Hancock wrong on compulsory child vaccinations – top doctor

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Child getting measles vaccine


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The health secretary is wrong to think compulsory child vaccination will help tackle falling immunisation rates in England, a leading doctor says.

Matt Hancock has said he is “looking very seriously” at the option.

But Royal College of Paediatrics and Child Health expert Dr David Elliman said it could be counter-productive and make people more suspicious.

He joined others in calling for vaccines to be offered in places such as supermarkets and music festivals.

Figures released last month showed vaccination rates for all nine vaccines given to children before the age of five fell in the last year in England – figures for the rest of the UK nations are better.

The UK lost its measles-free status in August amid a rising number of cases.

During 2018 there were nearly 1,000 cases – more than double the number in 2016.

Speaking at the Science Media Centre in London, Dr Elliman, a consultant in community child health at Great Ormond Street Hospital, said he found Mr Hancock’s view on compulsory vaccination “concerning” and “not evidence-based”.

“Compulsory vaccination ain’t going to work and isn’t going to get the support of most health professionals.”

He said it risked breaking the trust that exists between health professionals and the public and creating a row about civil liberties.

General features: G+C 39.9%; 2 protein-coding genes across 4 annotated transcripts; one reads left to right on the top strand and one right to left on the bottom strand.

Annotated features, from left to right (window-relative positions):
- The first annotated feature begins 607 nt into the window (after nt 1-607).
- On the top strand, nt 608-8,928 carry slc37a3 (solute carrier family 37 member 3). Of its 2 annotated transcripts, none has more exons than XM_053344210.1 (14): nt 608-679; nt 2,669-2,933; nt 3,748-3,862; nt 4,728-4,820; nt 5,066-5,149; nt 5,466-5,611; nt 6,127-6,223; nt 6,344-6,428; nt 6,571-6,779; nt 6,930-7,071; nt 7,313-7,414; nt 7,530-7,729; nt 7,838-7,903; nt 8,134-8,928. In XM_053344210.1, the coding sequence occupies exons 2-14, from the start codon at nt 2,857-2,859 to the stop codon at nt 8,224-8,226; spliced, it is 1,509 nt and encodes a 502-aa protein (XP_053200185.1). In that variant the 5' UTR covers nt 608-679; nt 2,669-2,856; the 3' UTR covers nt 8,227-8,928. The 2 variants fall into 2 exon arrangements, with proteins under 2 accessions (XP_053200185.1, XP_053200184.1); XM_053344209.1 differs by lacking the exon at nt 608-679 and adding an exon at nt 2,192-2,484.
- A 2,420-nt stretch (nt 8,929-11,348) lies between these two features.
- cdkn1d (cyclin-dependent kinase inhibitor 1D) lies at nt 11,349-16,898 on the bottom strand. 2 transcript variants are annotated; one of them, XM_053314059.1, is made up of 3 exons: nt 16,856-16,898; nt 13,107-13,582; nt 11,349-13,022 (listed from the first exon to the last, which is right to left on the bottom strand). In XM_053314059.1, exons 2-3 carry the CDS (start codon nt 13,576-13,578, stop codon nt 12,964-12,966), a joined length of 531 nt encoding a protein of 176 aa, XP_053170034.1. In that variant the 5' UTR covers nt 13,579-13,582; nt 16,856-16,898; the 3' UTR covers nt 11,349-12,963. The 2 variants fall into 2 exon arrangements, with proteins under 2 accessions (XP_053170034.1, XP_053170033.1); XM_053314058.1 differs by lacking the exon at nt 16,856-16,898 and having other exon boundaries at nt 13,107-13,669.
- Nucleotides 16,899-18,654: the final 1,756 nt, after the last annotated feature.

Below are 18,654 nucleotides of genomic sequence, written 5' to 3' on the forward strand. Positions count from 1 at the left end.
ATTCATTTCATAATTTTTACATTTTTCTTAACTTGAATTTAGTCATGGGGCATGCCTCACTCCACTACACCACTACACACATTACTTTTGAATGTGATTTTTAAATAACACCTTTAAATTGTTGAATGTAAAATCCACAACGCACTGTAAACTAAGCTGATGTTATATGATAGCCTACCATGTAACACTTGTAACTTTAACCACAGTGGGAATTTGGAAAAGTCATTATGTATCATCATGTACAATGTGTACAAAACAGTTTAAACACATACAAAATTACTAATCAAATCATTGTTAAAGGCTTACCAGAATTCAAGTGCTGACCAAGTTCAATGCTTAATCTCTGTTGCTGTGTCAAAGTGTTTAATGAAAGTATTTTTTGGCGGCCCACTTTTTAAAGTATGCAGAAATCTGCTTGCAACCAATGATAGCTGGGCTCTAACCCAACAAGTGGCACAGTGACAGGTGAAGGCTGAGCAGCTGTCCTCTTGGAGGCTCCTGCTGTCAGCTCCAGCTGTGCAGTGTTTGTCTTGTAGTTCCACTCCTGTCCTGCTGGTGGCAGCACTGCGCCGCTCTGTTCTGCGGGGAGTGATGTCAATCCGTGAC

He also pointed out that it would do nothing to encourage those who have already missed vaccinations to take part in catch-up programmes, citing the need to reach out to people in their 20s who did not have the MMR vaccine at the height of the scare two decades ago.

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Matt Hancock says unvaccinated children are putting other children at risk

Instead, he wants the government, which is drawing up a new vaccinations strategy, to focus on accessibility, saying he would like to see pop-up clinics being held at music festivals to reach out to those who missed out on the MMR jab at the turn of the century when uptake rates were even lower than they are now.

Prof Helen Bedford, of University College London, agreed accessibility was key.

“People live busy lives so if we can make it easier for them to get vaccinated I think we would see an increase in uptake.”

She said clinics could be held in children’s centres and even supermarkets, but warned it would require investment in vaccination teams and nurses to give the jabs.

The government said the vaccination strategy would be out later in the year.



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